CREDIT: This story was first seen in OnMedica
Sexual and reproductive health is at risk of becoming a ‘Cinderella’ service thanks to red tape, and financial and training hurdles facing GPs and their practice teams, the Royal College of GPs (RCGP) has warned, OnMedica reports.
These issues risk undoing years of improvement in the quality of sexual and reproductive healthcare being delivered to patients – including a halving of teenage pregnancy rates over the past decade and steadily increasing uptake of long-acting reversible contraceptives (LARCs), it says
The findings of a College consultation, published in a report, Time to Act, show that GPs fear rates of teenage pregnancy and transmission of sexually transmitted diseases will rise – reversing current trends – as vulnerable patients are being excluded from accessing the most appropriate forms of contraception, and widening health inequalities as a result.
Members particularly cited the difficulties patients living in rural areas have in accessing sexual and reproductive health services, as well as younger patients who rely on their parents for transport.
One respondent said: “Reduced numbers of specialist clinics has reduced access for our women, especially those who have cultural and social issues meaning they are unable to travel.
“Many GPs are feeing unsupported in their LARC fitting services and are giving up. And the young people’s services are reduced as public health withdrew the funding to provide them.”
The College says the complex and fragmented way that sexual and reproductive health services are currently commissioned in England, divided up among NHS England, CCGs, and local authorities, is confusing for healthcare professionals and patients. And it is leading to unacceptable variation across the country.
The decreasing services available in the community are also problematic, it says.
The funding GP surgeries receive for providing patients with LARCs often doesn’t cover costs, meaning that practices are making a loss for delivering this service at a time when general practice is already under intense financial strain.
One respondent commented: “We provide a weekly LARC drop-in service at our practice but struggle with maintaining funding in practices rather than centrally. For our patients, services close to home are much better suited and this has become more of an issue since the city centre service closed only leaving a service on the other side of the city.”
Another concern raised by the consultation is training. One respondent commented: “Many doctors providing LARC services in primary care are nearing retirement and access to training for their successors is a problem.”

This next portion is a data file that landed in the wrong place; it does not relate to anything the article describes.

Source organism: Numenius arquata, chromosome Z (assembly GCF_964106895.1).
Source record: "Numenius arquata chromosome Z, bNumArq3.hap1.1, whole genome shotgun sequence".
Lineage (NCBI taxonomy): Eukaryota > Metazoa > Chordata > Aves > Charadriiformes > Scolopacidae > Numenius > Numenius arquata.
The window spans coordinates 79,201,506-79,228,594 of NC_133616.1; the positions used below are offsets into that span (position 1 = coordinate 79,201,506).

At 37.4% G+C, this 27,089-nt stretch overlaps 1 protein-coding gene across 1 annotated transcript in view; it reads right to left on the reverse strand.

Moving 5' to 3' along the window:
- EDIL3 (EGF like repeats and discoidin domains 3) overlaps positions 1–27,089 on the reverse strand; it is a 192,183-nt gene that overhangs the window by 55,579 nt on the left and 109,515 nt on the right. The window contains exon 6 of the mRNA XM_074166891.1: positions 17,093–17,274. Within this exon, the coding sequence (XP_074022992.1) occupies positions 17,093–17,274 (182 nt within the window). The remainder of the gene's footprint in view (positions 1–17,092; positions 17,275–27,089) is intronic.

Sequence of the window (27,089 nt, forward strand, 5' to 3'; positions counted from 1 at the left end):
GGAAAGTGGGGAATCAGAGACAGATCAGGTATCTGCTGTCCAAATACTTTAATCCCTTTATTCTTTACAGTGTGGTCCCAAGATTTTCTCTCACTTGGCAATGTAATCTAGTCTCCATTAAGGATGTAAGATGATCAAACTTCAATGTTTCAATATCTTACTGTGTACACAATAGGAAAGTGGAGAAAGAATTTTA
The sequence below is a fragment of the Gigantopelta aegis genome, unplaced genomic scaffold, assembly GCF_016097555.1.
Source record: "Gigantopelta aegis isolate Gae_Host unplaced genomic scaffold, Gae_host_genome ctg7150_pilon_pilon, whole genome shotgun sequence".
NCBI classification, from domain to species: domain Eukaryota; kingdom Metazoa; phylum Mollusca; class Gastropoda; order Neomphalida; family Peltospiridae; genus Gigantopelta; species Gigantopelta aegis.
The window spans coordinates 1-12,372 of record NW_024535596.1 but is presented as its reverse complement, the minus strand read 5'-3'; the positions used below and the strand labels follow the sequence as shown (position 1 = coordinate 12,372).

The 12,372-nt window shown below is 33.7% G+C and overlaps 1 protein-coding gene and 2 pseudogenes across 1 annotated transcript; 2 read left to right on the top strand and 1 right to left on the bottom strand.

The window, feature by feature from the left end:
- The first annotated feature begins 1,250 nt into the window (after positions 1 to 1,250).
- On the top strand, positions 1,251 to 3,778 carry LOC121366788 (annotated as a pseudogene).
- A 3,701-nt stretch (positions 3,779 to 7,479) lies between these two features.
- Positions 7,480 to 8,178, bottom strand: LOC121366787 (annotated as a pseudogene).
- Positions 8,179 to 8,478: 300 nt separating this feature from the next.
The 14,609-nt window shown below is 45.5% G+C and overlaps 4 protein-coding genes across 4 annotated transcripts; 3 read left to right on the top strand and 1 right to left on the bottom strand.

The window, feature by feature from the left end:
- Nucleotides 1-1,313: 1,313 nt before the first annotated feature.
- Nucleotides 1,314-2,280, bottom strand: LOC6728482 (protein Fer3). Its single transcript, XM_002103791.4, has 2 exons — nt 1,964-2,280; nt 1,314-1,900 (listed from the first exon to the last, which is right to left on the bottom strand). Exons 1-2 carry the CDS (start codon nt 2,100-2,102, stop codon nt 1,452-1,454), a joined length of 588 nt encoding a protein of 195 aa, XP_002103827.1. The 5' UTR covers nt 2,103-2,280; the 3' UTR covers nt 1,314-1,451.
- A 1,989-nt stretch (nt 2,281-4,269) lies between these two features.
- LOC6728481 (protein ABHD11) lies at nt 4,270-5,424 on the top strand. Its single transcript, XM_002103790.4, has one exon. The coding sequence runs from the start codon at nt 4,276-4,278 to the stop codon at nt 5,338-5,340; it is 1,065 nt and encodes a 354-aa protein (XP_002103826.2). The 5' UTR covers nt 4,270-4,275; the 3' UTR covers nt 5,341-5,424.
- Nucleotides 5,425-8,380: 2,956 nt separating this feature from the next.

Professor Helen Stokes-Lampard, chair of the RCGP, said: “In this day and age, all patients have the right to be provided with sufficient information to make the choice of contraception that is right for them, and be able to access that method without having to negotiate unnecessary hurdles – and GPs and our teams have the right to be properly trained and receive adequate recompense for carrying out these services.”
She added: “As one of the most cost-effective services we provide, sexual and reproductive health must not become the ‘Cinderella’ service of the NHS, especially when it has the potential to save the NHS millions through the prevention of unwanted pregnancies and transmission of STIs, as well as playing such as vital role in helping women control their fertility and therefore their lives.”
The service was too important to be allowed to fall into decline, she said.
Dr Anne Connolly, vice president of the Faculty of Sexual and Reproductive Health (FSRH) and clinical champion for women’s health at the RCGP, said: “The healthcare system is undergoing a workforce crisis marked by a difficulty in training, recruiting and retaining staff. Women bear the brunt of this crisis, with reduced access to sexual and reproductive healthcare. These changes and reduction in access are shortsighted and have happened due to funding cuts across the system.”
She added: “It is unreasonable to expect that primary care services which are already under considerable strain will have the skills, appointments and ability to assimilate additional service provision without extra funding, training, and planning. Lack of clear, timely and consistent communication across the system is, in fact, a key challenge for the patient journey.”